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It might be the best-known statistic in tax policy: 47 percent of federal tax filing households pay no net federal income tax. After the Tax Policy Center released this estimate back in 2009, it made headlines for years and even cast a shadow over the 2012 presidential campaign. Tax policy aficionados have been bemused by the popularity of this factoid, and frustrated by its frequent misinterpretation. Data about the tax distribution rarely go viral, after all. What was different this time?
A fascinating new book, Racial Taxation, by law professor Camille Walsh, helps explain why this particular piece of data resonates so strongly, especially with conservatives. As Walsh demonstrates, while every person who ever engages with the market economy pays some kind of tax at some point in their lives, the term “taxpayer” has often been used in the United States as an exclusive term that defines who deserves access to public goods. The 47 percent statistic found fame as ammunition in a fight over who “counts” as an American, a battle that has raged for centuries.
Walsh traces the court cases addressing school segregation, starting in the years after the Civil War and continuing through the 1970s. Perhaps surprisingly, this legal contest often was framed in terms of taxes – specifically, who paid property taxes that funded public schools. Walsh documents how African Americans used evidence of their taxpaying to argue for access to tax-funded schools, while segregationists claimed the “taxpayer” label for themselves and argued that residents of color should be excluded from white-only public schools.
As Walsh told me in an email:
[Segregationists’] arguments rested on the idea that, as whites, they presumptively “paid more” in taxes. They made this claim despite the evidence that, especially in majority-black counties in the deep South – where old-style de jure segregation lingered the longest – black families were often doubly taxed for schools.
For instance, in Covington County, Mississippi, much of the property owned by African Americans was in two overlapping districts and taxed twice, once to support the white school district and again for the African American school district. But, thanks to careful gerrymandering of district borders, literally no white-owned property was taxed in support of the African American schools.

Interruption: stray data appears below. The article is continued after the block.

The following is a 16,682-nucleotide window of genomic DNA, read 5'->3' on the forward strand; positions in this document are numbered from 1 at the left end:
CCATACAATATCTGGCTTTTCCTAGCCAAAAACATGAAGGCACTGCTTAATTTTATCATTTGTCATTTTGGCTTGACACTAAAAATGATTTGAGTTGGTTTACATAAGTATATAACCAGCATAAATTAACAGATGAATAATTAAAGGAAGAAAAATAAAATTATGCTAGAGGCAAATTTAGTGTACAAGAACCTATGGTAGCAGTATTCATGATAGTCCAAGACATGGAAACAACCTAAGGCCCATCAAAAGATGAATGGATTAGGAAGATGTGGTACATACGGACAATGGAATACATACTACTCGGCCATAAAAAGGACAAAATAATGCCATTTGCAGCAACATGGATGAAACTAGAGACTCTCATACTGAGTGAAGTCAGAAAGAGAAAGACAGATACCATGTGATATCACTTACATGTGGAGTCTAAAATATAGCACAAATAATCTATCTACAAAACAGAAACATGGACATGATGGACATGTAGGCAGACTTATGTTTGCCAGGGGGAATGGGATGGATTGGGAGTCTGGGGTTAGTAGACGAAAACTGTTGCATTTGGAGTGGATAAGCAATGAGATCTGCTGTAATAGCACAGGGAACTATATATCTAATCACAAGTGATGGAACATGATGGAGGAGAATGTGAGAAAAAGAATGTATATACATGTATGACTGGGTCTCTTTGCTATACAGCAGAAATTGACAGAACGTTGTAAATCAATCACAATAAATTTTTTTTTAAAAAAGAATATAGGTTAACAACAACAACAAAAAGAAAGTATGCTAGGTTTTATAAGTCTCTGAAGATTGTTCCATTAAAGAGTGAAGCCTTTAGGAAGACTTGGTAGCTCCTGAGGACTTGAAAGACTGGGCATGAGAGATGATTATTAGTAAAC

In addition to ignoring unfairly high property taxes applied to African American neighborhoods, segregationists made their case by discounting the indirect tax payments of poorer people. Walsh reports the testimony of the tax commissioner for Prince Edward County, Virginia, who insisted that African Americans paid “such a small percentage” of taxes that integrating the schools would cause “chaos.” A lawyer for the NAACP responded that the commissioner’s calculations did not take account of all “indirect taxes paid by blacks” shopping at white-owned businesses.
The invisibility of indirect taxes echoes into the present day. The contemporary misconception that “half of Americans do not pay taxes” ignores sales, payroll, property, and excise taxes (such as motor fuels taxes), and focuses instead exclusively on the federal income tax.
Which brings us back to that 47 percent zombie statistic. As Mitt Romney put it in his 2012 presidential campaign, the 47 percent who “pay no income tax,” are those “who believe that they are victims, who believe the government has a responsibility to care for them, who believe that they are entitled to health care, to food, to housing, to you-name-it.” His comments, with echoes of President Reagan’s ‘welfare queen’ rhetoric three decades earlier, provoked substantial criticism. Romney later admitted the remarks “did real damage” to his campaign.
But the narrative lives on. “The rhetorical connection between the amount and type of tax payments,” Walsh concludes, “and the degree of citizenship and rights has never been more openly embraced.” What made a relatively anodyne fact about the federal income tax so appealing was that it could be misconstrued as an estimate of the “undeserving” population. Variations on the 47 percent statistic remain “a conservative standard.”
My own research on contemporary attitudes about taxpaying largely comports with Walsh’s historical study. Americans are proud to pay taxes, but angry at the thought that others are not paying their fair share. Unfortunately, Americans hold wrong assumptions about who pays taxes, often colored by racial and ethnic stereotypes about who works hard and who counts as an American.
Nonetheless, I see Americans’ civic commitment to taxpaying in a relatively positive light. Taxes are, after all, the portion of people’s earnings that is supposed to be dedicated to the public good and allocated according to democratic principles. That so many Americans continue to see this act as a civic duty is, I think, encouraging.
But Walsh sounds an important note of caution. “We are not the sum of our federal income tax liability for a particular year,” she told me. “Our responsibilities and rights in relation to each other are much deeper and broader than a single individual claim to ‘taxpayer’ identity can encompass.” Her book suggests that, historically, it has been all too easy to discount the taxpaying of those we wish to exclude from public life.
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